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Elsewhere

Maybe the Best L’heure espagnole Yet

The new recording, from Munich, has features in common with the Stuttgart one: the singers are all native French-speakers, the orchestra is associated with a German radio channel, we are hearing an actual performance (or in this case an edited version from several performances, in April 2016), and the recording is released by the orchestra itself or its institutional parent.

Stéphanie d’Oustrac in Two Exotic Masterpieces by Maurice Ravel

The two works on this CD make an apt and welcome pair. First we have Ravel’s sumptuous three-song cycle about the mysteries of love and fantasies of exotic lands. Then we have his one-act opera that takes place in a land that, to French people at the time, was beckoningly exotic, and whose title might be freely translated “The Nutty and Delightful Things That Can Happen in Spain in Just One Hour”.

ROH Return to the Roundhouse

Opera transcends time and place. An anonymous letter, printed with the libretto of Monteverdi’s Le nozze d’Enea con Lavinia and written two years before his death, assures the reader that Monteverdi’s music will continue to affect and entrance future generations:

London Schools Symphony Orchestra celebrates Bernstein and Holst anniversaries

One recent survey suggested that in 1981, the average age of a classical concertgoer was 36, whereas now it is 60-plus. So, how pleasing it was to see the Barbican Centre foyers, cafes and the Hall itself crowded with young people, as members of the London Schools Symphony Orchestra prepared to perform with soprano Louise Alder and conductor Sir Richard Armstrong, in a well-balanced programme that culminated with an ‘anniversary’ performance of Holst’s The Planets.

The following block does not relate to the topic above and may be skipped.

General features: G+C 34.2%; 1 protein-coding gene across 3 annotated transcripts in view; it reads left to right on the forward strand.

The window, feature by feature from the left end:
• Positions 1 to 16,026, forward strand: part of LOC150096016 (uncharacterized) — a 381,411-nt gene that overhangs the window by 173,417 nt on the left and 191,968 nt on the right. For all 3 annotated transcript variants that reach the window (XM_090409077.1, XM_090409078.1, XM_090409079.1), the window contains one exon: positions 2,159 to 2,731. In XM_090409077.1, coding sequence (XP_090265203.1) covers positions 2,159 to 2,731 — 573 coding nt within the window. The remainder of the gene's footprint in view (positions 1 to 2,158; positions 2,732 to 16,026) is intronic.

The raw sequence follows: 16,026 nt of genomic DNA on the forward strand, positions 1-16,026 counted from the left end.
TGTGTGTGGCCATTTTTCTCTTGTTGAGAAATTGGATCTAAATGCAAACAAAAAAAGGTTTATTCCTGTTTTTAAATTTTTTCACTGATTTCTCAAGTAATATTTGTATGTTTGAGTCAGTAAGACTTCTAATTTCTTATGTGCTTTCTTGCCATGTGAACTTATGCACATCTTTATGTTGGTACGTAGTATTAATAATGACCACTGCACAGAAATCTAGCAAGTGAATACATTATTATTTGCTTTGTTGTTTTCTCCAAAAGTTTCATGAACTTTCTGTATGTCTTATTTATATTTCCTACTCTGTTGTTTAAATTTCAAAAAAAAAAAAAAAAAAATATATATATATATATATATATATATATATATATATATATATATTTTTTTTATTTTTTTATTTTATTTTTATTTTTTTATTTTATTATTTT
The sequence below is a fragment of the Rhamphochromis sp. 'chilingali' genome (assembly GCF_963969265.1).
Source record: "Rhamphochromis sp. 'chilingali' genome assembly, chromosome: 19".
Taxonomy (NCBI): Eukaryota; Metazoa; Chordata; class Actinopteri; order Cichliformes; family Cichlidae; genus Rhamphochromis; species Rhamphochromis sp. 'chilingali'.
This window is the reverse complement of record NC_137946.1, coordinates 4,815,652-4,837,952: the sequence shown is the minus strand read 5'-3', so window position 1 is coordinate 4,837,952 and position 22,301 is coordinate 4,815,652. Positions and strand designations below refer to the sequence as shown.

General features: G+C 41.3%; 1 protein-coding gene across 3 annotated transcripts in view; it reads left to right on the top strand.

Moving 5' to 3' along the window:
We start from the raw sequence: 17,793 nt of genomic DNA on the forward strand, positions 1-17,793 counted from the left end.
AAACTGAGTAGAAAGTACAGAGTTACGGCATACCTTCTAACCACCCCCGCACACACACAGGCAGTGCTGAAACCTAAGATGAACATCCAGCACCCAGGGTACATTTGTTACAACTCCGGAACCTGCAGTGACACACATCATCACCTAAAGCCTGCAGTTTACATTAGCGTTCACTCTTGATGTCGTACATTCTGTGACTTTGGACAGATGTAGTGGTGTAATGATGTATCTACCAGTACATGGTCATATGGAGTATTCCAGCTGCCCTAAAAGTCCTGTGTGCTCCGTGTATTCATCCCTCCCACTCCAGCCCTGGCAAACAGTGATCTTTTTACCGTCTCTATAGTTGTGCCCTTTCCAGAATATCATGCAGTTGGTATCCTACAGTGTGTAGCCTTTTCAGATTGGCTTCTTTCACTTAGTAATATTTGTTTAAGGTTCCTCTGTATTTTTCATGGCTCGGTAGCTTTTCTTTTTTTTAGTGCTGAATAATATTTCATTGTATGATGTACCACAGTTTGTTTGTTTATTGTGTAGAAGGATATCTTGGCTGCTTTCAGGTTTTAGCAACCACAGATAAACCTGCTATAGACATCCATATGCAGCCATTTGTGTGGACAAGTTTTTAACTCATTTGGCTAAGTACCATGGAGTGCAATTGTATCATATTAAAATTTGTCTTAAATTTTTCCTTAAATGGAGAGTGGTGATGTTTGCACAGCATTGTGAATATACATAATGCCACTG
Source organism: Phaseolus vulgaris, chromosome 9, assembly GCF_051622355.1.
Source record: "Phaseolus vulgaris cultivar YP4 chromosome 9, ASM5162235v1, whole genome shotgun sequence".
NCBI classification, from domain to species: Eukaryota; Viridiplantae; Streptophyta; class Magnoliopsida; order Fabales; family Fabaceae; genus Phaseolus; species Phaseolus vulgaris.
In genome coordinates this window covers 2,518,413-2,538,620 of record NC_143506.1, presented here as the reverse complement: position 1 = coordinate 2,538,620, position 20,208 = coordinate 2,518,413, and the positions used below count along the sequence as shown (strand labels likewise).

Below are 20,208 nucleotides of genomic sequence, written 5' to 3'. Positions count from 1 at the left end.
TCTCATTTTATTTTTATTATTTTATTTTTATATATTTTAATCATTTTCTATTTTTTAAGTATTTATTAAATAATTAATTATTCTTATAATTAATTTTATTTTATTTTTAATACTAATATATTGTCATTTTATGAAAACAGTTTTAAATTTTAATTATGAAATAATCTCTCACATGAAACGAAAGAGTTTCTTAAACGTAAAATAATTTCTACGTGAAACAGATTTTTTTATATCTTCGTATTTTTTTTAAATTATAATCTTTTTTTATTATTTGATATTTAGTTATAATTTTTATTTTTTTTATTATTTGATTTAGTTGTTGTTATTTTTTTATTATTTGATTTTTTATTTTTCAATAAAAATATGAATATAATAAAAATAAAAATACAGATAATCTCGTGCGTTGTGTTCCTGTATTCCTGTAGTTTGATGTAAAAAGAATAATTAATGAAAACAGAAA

Salome at the Royal Opera House

In De Profundis, his long epistle to ‘Dear Bosie’, Oscar Wilde speaks literally ‘from the depths’, incarcerated in his prison cell in Reading Gaol. As he challenges the young lover who has betrayed him and excoriates Society for its wrong and unjust laws, Wilde also subjects his own aesthetic ethos to some hard questioning, re-evaluating a life lived in avowal of the amorality of luxury and beauty.

In the Beginning ... Time Unwrapped at Kings Place

Epic, innovative and bold, Haydn’s The Creation epitomises the grandeur and spirit of the eighteenth-century Enlightenment.

Stefano Secco: Crescendo

I had never heard of Stefano Secco before receiving this CD. But I see that, at age 34, he already has had a substantial career, singing major roles at important houses throughout Europe and, while I was not paying attention, occasionally in the US.

The Pearl Fishers at Lyric Opera of Chicago

For its recent production of Georges Bizet’s Les pêcheurs de perles Lyric Opera of Chicago assembled an ideal cast of performers who blend well into an imaginative and colorful production.

New Cinderella SRO in San Jose

Alma Deutscher’s Cinderella is most remarkable for one reason and one reason alone: It was composed by a 12-year old girl.

French orientalism : songs and arias, Sabine Devieilhe

Mirages : visions of the exotic East, a selection of French opera arias and songs from Sabine Devieilhe, with Alexandre Tharaud and Les Siècles conducted by François-Xavier Roth, new from Erato

La Cenerentola in Lyon

Like Stendhal when he first saw Rossini’s Cenerentola in Trieste in 1823, I was left stone cold by Rossini’s Cendrillon last night in Lyon. Stendhal complained that in Trieste nothing had been left to the imagination. As well, in Lyon nothing, absolutely nothing was left to the imagination.

Messiah, who?: The Academy of Ancient Music bring old and new voices together

Christmas isn’t Christmas without a Messiah. And, at the Barbican Hall, the Academy of Ancient Music reminded us why … while never letting us settle into complacency.

The Golden Cockerel Bedazzles in Amsterdam

Nikolai Rimsky-Korsakov’s fairy tale The Golden Cockerel was this holiday season’s ZaterdagMatinee operatic treat at the Concertgebouw. There was real magic to this concert performance, chiefly thanks to Vasily Petrenko’s dazzling conducting and the enchanting soprano Venera Gimadieva.

Mahler Das Lied von der Erde, London - Rattle, O'Neill, Gerhaher